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All Issues > Volume 26, Issue 2

<< Wednesday, March 10, 2010 >>
Deuteronomy 4:1, 5-9
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Psalm 147:12-13, 15-16, 19-20 Matthew 5:17-19
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"Hear the statutes and decrees which I am teaching you to observe, that you may live." —Deuteronomy 4:1

As he lay dying, Pope John Paul II asked that Psalm 119 be read aloud as a prayer in his presence. Psalm 119 is by far the longest psalm, and expresses a heartfelt love of and gratitude for God's word. Though the Pope had surely read Psalm 119 numerous times, he so loved the word of God that he wanted to hear it again on his deathbed. Each of the 176 verses in this psalm mentions God's word by using synonyms such as law, statutes, commands, words, ordinances, promises, decrees, or precepts. There are twenty-two Hebrew letters, and for each letter eight verses professing love for God's word are written. Thus a total of 176 verses comprise Psalm 119. This tactic is a memory device, so one generation could more easily memorize the long psalm and teach the next generation of Israelites to love God's word (Dt 4:9).

Witness a young couple newly in love. They spend hours finding new ways to express their love for each other, and they never tire of repeating their sentiments. Psalm 119 is like this. If you don't love God's word, the length of Psalm 119 will seem like ridiculous overkill. If you love God's word, reading and praying Psalm 119 will serve to increase your love for the Scriptures.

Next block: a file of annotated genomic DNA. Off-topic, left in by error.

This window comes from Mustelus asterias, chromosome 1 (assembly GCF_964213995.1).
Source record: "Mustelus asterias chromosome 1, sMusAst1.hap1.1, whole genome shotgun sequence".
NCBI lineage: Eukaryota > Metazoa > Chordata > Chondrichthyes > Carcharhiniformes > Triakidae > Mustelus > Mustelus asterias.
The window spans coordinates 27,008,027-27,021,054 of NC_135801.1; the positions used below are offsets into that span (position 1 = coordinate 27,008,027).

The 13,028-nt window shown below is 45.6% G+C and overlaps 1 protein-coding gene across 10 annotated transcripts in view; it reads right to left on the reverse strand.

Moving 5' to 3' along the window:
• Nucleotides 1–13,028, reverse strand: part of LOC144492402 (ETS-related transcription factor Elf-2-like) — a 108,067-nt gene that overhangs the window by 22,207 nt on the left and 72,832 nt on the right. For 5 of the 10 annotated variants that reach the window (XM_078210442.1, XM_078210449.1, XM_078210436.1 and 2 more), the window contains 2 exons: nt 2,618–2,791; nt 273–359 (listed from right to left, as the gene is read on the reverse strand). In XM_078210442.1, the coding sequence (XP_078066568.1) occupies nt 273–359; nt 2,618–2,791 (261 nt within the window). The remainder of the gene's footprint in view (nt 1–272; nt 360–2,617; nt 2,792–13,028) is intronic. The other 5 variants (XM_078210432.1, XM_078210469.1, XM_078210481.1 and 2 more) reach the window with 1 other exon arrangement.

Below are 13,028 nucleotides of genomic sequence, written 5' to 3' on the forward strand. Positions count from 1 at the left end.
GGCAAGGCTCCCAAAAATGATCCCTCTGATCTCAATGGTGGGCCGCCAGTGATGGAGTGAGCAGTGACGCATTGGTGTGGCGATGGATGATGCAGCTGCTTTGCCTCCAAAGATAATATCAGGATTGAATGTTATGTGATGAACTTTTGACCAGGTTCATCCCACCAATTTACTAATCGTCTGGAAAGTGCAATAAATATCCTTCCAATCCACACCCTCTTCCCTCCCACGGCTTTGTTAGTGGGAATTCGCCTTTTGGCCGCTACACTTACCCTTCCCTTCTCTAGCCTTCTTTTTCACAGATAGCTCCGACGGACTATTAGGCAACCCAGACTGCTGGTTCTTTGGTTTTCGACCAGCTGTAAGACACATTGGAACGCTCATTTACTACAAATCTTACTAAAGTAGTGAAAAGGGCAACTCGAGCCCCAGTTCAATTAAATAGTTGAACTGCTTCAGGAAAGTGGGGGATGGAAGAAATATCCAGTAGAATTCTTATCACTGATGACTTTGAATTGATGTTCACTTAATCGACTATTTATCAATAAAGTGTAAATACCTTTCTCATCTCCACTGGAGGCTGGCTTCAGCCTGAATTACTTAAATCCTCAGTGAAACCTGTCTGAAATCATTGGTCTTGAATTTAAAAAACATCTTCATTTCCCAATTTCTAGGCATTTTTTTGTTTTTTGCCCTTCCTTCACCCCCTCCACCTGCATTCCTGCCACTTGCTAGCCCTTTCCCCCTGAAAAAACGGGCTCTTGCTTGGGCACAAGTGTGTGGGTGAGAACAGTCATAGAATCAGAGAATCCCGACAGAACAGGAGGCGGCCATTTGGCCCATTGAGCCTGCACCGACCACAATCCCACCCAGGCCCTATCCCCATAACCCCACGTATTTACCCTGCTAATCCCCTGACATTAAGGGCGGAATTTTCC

Pope John Paul II focused on God's word on his deathbed. Jesus focused on the Word of God in His last days on earth, and even quoted several Scriptures in His final hours (Ps 22:2; 31:6). May you also spend your living and dying moments in love with the Word of God.

Prayer: Lord, "I will delight in Your commands, which I love" (Ps 119:47). "Your statutes are the theme of my song" (Ps 119:54).
Promise: "Whoever fulfills and teaches these commands shall be great in the kingdom of God." —Mt 5:19
Praise: Tim uses the references to Bible verses as his computer passwords to help him memorize Scripture passages.
(This teaching was submitted by a member of our editorial team.)
Rescript: In accord with the Code of Canon Law, I hereby grant the Nihil Obstat ("Permission to Publish") for One Bread, One Body covering the period from February 1, 2010 through March 31, 2010.
†Reverend Joseph R. Binzer, Vicar General of the Archdiocese of Cincinnati, August 26, 2009.
The Nihil Obstat ("Permission to Publish") is a declaration that a book or pamphlet is considered to be free of doctrinal or moral error. It is not implied that those who have granted the Nihil Obstat agree with the contents, opinions, or statements expressed.
Volume 26, Issue 2
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